Keeping it cheap in Cairns

Cairns surprised me.

Because despite a glitzy facelift of the esplanade area, Cairns hasn’t risen to big city status and gone down the ‘we’re-so-good-we’ll-rip-you-off’ route. At least from what I could tell.

Cairns doesn’t seem to be an overly exciting place, with it’s a grid system of functionality, trimmed and watered grasses and all the anticipated visuals of palm city tropics. Before you shoot me for such a low impact first impression report, know that I’m not a city fan. It takes me to know a city to love a city. More on that later. But Cairns, well, on first impressions it seemed pleasant. Surprisingly so.

All I really knew of Cairns – previous to this short exposure – was that it happens to be where many people set off on Great Barrier Reef adventures.

L-man, D-man and me were on a different kind of adventure, a road trip drive-by exploration that had already seen us cover some 2,000km from Ballina in New South Wales. Our destination was the Eclipse 2012 festival, a few hours inland from Cairns, our food was cheap camping cook-ups and our accommodation a couple of mismatched tents.

But on our first night in Cairns we called a friend and crashed his family holiday. So strong was the call of a shower and a social.

‘If we get caught’, he said as we skulked down the side of the holiday apartment building, ‘you guys are gonna have to pay up’.

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$8.50 breakfast + a proper coffee from next door = sorted stowaways

The next morning we breakfasted with two other stowaways at a hole in the wall offering $8.50 big breakfasts before wandering around the free public pool on the ocean’s edge. Ah, the irony. All that salty water so close, a forbidden territory of jellyfish deadliness, and you have to make do with a man-made structure and a dose of chlorine. But at least there is a man-made structure, I guess. The heat of the day was rising and even a paddle in the shallows of the pool brought some cool-down comfort.

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Lagoon on the ocean’s edge

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Heaps* of paddle space (*loads for non-Aussie speakers)

Before leaving the pool area I noticed a sign and I realised that if I didn’t dislike organised aerobics quite so much, Cairns would be a great place to live. Here in the park, every day, were free fitness sessions. No ‘I’m too poor’ excuses for anyone. Aussies and their mission to stay on top of health and fitness, bold and in full colour. Gotta love it. Or at least appreciate the intention.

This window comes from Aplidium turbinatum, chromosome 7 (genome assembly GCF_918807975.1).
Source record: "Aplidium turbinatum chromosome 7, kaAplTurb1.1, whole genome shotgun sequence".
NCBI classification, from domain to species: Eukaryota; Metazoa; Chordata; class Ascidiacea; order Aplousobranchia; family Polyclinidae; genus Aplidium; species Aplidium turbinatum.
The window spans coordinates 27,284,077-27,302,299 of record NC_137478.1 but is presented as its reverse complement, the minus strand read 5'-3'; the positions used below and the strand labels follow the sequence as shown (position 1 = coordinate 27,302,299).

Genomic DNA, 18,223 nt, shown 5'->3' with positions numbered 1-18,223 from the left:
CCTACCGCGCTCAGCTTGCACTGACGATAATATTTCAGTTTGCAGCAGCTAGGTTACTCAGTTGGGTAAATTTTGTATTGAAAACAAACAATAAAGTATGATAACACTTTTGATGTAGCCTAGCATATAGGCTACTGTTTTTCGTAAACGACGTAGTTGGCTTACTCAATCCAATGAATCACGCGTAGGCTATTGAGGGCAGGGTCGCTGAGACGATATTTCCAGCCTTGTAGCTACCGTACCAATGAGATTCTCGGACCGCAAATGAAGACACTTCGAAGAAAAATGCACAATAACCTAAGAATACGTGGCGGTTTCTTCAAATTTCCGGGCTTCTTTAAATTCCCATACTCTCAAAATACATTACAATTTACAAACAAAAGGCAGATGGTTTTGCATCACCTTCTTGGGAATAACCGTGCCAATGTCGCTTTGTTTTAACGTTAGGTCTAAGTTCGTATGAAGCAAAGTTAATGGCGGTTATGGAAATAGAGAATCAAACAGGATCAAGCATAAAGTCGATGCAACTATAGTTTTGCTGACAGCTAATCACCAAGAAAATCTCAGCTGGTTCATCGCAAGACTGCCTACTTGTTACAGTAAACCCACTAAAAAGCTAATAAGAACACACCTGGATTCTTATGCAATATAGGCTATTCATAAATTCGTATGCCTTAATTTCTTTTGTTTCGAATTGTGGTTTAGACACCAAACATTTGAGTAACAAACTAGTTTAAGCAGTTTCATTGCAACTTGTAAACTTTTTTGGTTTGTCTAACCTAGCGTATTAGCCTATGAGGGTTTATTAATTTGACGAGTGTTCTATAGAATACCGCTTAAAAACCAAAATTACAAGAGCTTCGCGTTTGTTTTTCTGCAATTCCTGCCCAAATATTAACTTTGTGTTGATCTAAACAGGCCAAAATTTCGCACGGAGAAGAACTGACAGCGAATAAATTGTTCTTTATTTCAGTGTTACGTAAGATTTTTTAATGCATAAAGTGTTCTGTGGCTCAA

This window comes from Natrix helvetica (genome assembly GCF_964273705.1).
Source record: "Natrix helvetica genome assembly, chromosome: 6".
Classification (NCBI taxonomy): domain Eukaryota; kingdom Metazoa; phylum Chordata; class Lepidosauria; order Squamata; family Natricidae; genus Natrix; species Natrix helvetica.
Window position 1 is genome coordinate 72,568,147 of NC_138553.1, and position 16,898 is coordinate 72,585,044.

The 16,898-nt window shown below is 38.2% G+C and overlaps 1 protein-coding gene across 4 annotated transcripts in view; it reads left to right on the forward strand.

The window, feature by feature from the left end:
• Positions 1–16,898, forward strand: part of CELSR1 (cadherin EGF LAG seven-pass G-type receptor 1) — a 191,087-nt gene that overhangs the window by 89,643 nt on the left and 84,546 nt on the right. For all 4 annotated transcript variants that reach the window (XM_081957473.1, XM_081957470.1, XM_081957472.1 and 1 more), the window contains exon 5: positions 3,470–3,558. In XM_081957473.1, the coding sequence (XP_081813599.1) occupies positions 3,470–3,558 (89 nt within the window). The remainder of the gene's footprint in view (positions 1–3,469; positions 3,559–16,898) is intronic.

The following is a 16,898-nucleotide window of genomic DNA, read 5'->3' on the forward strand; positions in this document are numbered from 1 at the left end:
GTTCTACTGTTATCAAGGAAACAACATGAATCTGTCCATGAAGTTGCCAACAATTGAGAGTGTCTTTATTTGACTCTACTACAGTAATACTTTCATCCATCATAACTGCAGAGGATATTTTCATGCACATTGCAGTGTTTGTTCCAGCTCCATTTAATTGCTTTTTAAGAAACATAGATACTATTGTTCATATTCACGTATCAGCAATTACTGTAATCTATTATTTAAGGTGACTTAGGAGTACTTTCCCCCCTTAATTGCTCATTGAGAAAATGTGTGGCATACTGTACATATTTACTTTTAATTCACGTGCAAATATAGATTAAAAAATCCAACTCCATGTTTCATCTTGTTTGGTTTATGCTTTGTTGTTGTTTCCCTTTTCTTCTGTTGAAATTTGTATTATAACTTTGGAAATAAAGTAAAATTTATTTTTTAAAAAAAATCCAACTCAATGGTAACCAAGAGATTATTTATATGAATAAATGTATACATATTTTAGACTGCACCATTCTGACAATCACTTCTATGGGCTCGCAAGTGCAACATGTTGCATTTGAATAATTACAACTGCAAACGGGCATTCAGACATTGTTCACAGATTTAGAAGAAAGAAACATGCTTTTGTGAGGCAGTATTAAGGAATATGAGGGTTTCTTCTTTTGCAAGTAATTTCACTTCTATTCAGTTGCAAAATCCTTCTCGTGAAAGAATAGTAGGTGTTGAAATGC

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What’s your punishment? What’s your happiness?

So what were the tricks to keeping Cairns cheap? Dishonesty in terms of accommodation, grease in terms of nutrition, killer chemical in terms of health and fitness and keeping cool.

More realistically, though, we barely spent any time in Cairns – half a day – so of course it was easy to keep it cheap in this compact city centre.

Why this blog post focused on budget, who knows? The main thing I realised is that I like Cairns enough to go back, maybe to spend some time exploring it’s surface normality a little deeper (whilst not doing zumba classes). It was that kind of place, and it surprised me.

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4 Comments

Filed under activity & sport, australia, cities, costs/money, culture, nature, oceania, roadtrip, sea, travel

4 responses to “Keeping it cheap in Cairns

  1. I lived in Cairns for almost a year. Food is surprisingly cheap compared to some cities – you can usually get a decent brekkie and lunch for under $10. But as for cheap entertainment… you might be out of luck. Everything in the town, for young people, revolves around drinking and nightclubbing. There are beautiful beaches around, and it’s near Josephine Falls which are a great swimming spot – but you need a car so they’re hard for a lot of visitors to see.

    • Thanks for taking the time to comment. Yeah, I heard Josephine Falls is a great spot – next time! As for entertainment, don’t they do free stuff on the esplanade? Drinking and clubbing may as well be anywhere… and it sounds a bit limited if that’s what Cairns has going for it in terms of entertainment. It sounds like Cairns is a great base to get out to lots of amazing places… not too far from Mossman Gorge or Kurunda and other spots… is that a fair assumption? It also sounds like a car is a must. Did you ever find Cairns too small a city? Questions questions 🙂

      • I don’t think the exercise stuff was around when I was there (in 2006) – so maybe there is some more free stuff available. I agree it’s a good base for things nearby – apart from the ones you mentioned, Paronella Park is fantastic, Etty Bay is a beautiful beach with stinger nets, Tully Gorge, and the Daintree are all nearby – and there are some bus tours to those places, but in general a car makes getting around a lot cheaper and easier.

        Cairns is a small city – but most places in North QLD are 😛 I don’t know if I could live up there again, but it wasn’t so bad I guess (except for the cyclones…)

      • Ah yeah… the cyclones. Worth taking into account 🙂

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